Media the saviour in milk scandal
Leu Siew Ying ends her series on substandard baby formula in Fuyang by looking at the press' role in exposing the issue
When staff at a hospital in Anhui province detected an increasing number of malnourished babies, they took the information where they thought it would do the most good - the media. The decision lead to a series of sensational reports about how substandard milk powder had lead to the deaths of at least 16 babies and the malnourishment of hundreds of others in Fuyang, prompting Premier Wen Jiabao to order a State Council investigation.
But it also called into question the People's Hospital in Fuyang's choice to go to the media with the news, rather than to local government officials.
In an interview with China Central Television, Fuyang Vice-Mayor Du Changping, who is in charge of food and health issues, was asked why the hospital did not report the findings to her officials.
'I wonder if people think that if they go to the media, it is more direct and effective than reporting to the government,' she said.
Ms Du said if the hospital had gone to the government as well as the media, the government would have acted faster to get the substandard powder off the shelves.
Hospital officials have not fully explained their motives for going to the media, and are reluctant to discuss the issue when approached.
Earlier, hospital officials said malnourishment was not a reportable disease so there was no requirement to go to the government. They said they went to the media to make sure the public was informed.
Still, Beijing University politics and administration lecturer Zhang Guoqing said it was strange that the hospital officials decided to go outside official channels.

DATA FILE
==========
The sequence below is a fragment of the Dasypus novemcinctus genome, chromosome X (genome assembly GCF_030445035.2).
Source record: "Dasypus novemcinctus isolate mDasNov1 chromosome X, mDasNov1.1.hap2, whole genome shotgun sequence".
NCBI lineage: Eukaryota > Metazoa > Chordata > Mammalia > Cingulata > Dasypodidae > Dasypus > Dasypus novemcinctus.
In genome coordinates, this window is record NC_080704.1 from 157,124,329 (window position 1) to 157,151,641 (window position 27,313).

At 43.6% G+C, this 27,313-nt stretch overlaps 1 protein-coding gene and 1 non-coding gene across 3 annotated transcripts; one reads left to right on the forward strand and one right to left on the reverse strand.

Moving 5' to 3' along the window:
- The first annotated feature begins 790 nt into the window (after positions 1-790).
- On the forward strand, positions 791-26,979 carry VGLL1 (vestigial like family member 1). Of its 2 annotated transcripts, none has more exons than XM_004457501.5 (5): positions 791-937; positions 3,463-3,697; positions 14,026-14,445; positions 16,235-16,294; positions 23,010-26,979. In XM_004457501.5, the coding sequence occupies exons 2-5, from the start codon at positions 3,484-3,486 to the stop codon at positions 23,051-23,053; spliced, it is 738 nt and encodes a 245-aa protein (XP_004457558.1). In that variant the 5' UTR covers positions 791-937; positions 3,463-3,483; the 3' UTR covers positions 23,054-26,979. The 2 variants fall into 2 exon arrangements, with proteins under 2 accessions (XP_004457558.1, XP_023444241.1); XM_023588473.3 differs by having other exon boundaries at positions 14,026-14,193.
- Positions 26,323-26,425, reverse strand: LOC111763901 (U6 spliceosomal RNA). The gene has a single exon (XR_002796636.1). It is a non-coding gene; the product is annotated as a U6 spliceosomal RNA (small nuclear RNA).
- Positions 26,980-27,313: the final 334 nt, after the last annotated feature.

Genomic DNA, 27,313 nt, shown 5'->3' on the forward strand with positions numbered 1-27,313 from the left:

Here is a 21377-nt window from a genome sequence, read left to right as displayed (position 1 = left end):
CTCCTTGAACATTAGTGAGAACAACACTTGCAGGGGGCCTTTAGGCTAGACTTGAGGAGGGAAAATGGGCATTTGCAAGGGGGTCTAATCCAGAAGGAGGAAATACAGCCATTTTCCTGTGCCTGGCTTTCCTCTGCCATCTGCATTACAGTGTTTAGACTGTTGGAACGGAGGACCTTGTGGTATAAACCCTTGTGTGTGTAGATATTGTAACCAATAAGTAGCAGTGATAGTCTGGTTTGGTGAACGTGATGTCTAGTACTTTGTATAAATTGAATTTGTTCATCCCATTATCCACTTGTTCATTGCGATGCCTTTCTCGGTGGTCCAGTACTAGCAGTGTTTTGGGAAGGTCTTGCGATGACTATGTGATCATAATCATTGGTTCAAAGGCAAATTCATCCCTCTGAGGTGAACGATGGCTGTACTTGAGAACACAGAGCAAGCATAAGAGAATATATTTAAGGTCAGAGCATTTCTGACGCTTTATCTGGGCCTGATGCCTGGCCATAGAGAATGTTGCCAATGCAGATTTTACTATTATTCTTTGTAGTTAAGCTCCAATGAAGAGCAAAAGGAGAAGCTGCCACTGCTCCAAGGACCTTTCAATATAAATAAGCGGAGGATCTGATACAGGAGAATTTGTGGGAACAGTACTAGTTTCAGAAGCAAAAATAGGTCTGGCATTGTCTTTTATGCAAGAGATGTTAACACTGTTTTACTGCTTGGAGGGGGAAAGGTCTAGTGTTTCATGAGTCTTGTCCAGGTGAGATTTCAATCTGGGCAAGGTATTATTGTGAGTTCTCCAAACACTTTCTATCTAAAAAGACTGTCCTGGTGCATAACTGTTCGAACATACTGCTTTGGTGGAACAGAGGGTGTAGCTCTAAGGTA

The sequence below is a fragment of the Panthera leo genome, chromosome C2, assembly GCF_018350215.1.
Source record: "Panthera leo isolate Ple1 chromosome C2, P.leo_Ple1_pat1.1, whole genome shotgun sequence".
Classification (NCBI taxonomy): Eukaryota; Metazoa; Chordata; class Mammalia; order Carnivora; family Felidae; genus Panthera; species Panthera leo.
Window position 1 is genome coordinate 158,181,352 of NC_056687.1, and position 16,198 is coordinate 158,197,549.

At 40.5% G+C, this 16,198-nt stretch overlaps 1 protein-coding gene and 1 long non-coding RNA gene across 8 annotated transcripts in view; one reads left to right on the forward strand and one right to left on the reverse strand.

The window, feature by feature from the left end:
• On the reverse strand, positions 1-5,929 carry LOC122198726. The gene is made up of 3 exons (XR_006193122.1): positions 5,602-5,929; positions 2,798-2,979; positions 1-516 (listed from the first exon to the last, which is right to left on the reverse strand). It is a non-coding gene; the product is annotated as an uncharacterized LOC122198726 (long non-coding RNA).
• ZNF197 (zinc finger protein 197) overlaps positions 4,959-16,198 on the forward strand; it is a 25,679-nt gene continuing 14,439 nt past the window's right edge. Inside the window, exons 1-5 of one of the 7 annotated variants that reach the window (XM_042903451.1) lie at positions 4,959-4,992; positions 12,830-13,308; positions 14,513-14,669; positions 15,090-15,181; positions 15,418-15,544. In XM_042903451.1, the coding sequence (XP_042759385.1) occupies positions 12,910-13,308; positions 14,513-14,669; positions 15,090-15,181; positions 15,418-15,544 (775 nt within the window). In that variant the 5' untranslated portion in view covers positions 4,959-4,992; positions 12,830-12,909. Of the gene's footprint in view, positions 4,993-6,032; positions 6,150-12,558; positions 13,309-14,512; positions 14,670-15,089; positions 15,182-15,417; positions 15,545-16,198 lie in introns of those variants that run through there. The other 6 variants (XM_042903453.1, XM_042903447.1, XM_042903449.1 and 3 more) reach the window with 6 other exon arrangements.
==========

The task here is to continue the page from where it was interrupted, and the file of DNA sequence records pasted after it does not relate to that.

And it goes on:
Appearing on the same CCTV segment as Ms Du, Mr Zhang asked if she would resign in accordance with new regulations requiring officials to offer to step down for policy blunders and man-made disasters in their jurisdictions.
Ms Du replied that it would be up to the local government and Communist Party to decide her fate. When pressed if she would resign voluntarily, she said it was up to the people to decide whether they trusted her and other officials to clean up the mess.
Resigning voluntarily to take responsibility for one's actions or negligence is an alien concept to mainland officials.
Analysts say the rise to the top is arduous, and once officials have achieved a high ranking, it is difficult for them to willingly give it up, no matter how honourable it is to resign.
In the case of the fake milk powder, it is not just Ms Du who is passing the buck. The local deputy director of quality supervision, Zhu Lanying, tried to shift the blame to the Bureau of Commerce during another CCTV programme on April 23.
While Anhui was worst hit by the scandal, substandard milk powder was also found in Chongqing , Zhejiang , Guangdong, Henan , Hunan , Hubei , Jiangxi , Beijing and Shanghai, according to the Beijing Youth Daily.